Sen. Marco Rubio is not the only Republican who should be heeding this advice from New York City Mayor Bill de Blasio. Here's how Rubio responded when asked about Pope Francis coming to visit the United States this week and what he hoped to hear from him by ABC's George Stephanopoulos:
RUBIO: Well, I'm a Roman Catholic. For me, the pope is the successor of Peter he's the spiritual head of the church, who has authority to speak on matters, doctrinal matters and a -- and theological matters. And I follow him 100 percent on those issues, otherwise I wouldn't be a Roman Catholic. And so I believe that deeply.
The pope, as an individual, an important figure in the world, also has political opinions. And those, of course, we are free to disagree with. He obviously opines about this views of the church's role or the -- what we should be doing with the climate or things of this nature, on the economics.
Those are issues that -- that the church talks about as regards to their social teachings, or their j sorry, the -- the way you balance government with society.
On the social teachings, essential issues, like the sanctity of life and things of this nature, those go deep to the theology of this -- of the faith. And I do believe -- those are binding and I believe strongly in them.
On the economic issues, the geopolitical issues, the pope is just trying to bring people together. That's his role as a spiritual leader. And I respect that very much.
I have a job as a United States senator to act in the best interests of the United States and of our people. And from time to time, they -- that may lead to different opinions about different things.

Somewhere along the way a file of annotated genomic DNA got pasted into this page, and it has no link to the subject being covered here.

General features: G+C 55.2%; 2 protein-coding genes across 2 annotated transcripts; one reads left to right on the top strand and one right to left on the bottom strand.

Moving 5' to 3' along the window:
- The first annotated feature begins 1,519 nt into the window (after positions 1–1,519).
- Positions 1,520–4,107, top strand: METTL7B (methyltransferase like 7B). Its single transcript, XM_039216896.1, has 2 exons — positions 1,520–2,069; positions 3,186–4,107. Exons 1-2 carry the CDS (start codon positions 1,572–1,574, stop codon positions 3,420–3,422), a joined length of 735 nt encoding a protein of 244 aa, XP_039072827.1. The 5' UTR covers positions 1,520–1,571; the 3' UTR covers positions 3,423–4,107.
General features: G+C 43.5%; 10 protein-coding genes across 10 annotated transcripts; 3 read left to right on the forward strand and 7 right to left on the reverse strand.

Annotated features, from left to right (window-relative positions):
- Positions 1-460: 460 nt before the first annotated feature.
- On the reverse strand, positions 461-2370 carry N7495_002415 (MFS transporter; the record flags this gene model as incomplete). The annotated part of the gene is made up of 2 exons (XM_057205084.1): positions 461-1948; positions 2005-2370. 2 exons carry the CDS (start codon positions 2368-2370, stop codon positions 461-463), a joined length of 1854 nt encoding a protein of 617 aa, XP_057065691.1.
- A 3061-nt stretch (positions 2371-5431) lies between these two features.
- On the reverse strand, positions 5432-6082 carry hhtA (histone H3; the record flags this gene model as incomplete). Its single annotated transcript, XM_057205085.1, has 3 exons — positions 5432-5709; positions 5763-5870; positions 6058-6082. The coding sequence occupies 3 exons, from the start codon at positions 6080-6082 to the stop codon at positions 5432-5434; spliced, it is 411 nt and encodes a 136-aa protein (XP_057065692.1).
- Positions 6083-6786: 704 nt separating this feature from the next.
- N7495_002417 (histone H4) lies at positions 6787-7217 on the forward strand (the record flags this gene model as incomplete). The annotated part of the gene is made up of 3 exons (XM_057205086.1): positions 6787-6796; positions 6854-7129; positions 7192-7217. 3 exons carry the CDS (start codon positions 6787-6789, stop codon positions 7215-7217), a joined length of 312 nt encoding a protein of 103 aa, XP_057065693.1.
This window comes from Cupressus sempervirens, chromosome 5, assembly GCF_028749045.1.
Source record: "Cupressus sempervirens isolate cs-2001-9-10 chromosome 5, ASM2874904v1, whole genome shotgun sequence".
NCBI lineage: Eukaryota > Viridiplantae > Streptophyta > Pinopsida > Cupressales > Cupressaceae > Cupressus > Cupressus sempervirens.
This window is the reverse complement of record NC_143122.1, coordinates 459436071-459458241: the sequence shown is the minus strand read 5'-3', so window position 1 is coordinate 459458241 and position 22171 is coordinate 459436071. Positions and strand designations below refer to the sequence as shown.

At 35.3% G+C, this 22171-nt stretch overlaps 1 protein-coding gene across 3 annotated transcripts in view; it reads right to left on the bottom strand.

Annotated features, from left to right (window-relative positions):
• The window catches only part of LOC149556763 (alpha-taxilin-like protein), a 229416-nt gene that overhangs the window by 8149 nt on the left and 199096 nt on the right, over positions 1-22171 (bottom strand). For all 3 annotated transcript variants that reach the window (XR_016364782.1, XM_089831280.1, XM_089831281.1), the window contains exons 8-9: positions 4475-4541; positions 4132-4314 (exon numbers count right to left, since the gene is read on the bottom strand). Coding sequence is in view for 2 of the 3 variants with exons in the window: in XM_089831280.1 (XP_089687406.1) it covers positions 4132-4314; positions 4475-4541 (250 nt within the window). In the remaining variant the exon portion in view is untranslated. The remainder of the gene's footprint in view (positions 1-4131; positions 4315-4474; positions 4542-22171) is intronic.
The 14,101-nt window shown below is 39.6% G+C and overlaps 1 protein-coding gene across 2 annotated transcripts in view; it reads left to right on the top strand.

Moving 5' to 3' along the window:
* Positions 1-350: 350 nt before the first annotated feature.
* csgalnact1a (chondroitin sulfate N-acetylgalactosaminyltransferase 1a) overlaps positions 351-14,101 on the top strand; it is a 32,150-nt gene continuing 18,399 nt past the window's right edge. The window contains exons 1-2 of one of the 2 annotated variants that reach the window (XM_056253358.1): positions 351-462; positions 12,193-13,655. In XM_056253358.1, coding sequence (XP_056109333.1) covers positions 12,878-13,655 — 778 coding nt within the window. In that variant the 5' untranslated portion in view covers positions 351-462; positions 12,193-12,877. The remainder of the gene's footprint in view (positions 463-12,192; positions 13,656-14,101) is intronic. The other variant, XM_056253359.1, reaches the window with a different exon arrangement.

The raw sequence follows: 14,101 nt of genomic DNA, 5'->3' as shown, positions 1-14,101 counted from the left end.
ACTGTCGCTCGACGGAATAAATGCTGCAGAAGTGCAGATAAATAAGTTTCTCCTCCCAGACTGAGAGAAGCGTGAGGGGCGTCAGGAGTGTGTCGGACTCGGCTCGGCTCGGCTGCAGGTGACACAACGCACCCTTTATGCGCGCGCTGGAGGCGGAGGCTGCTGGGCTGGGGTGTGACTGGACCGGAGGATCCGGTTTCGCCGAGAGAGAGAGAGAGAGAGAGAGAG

But I have no problem with the pope and I wish he would meet with dissidents in Cuba when he's there this week, but I would reserve judgment to see what he says when given the chance to address the public there.
My hope is that he will discuss human rights and freedoms.
Yes of course, only those "social issues" that he agrees with are "binding." Never mind all of the rest of the stuff the Pope says.
Here's de Blasio's response to Rubio later on during the show.
STEPHANOPOULOS: And you say this trip is a tremendous moment for New York.
What are you most excited about?
And I wanted you to respond. You heard Senator Rubio earlier in the program...
DE BLASIO: Yes.
STEPHANOPOULOS: -- talking about the pope's trip, making a distinction between the pope's teaching on social issues and his teachings on economic issues.
DE BLASIO: I would strongly urge Senator Rubio to go back and reread "The Sermon on the Mount." Clearly, the core of Catholic teachings and Christian teachings talks about the economic realities that people face, and has for thousands of years.
So I was very surprised to hear them make that separation.
Let me give you two sentences from His Holiness, talking about trickle-down economics he says, "This theory, which has never been confirmed by the facts, expresses a crude and naive trust in the goodness of those wielding economic power and the sacrolyzed (ph) workings of the prevailing economic system, meanwhile, the excluded are still waiting."
That's Pope Francis talking about something that's been at the core of Catholic teachings for 2,000 years. I'm surprised Mr. Rubio doesn't understand that.
STEPHANOPOULOS: But what do you say to those conservatives about this, who says this is not the pope's area of expertise?
DE BLASIO: I think the church has always devoted itself to talking about fairness in every sense, including economic fairness. I think that's one of the foundational concepts of the religion. And His Holiness has captured the imagination of the entire world, Catholic believers and non-believers and people of all faiths, because he's talking about what a moral structure looks like that actually is inclusive.
That's the power of this pope. Yes, he is an incredibly compelling personality and communicator. But it's his ideas that are actually calling people to a different kind of world order.
And I think, when he comes here to a country he's never been to before and talks before the United States Congress, I think it's going to be one of those moments we look back on and say this was a moment where American society and politics are to change.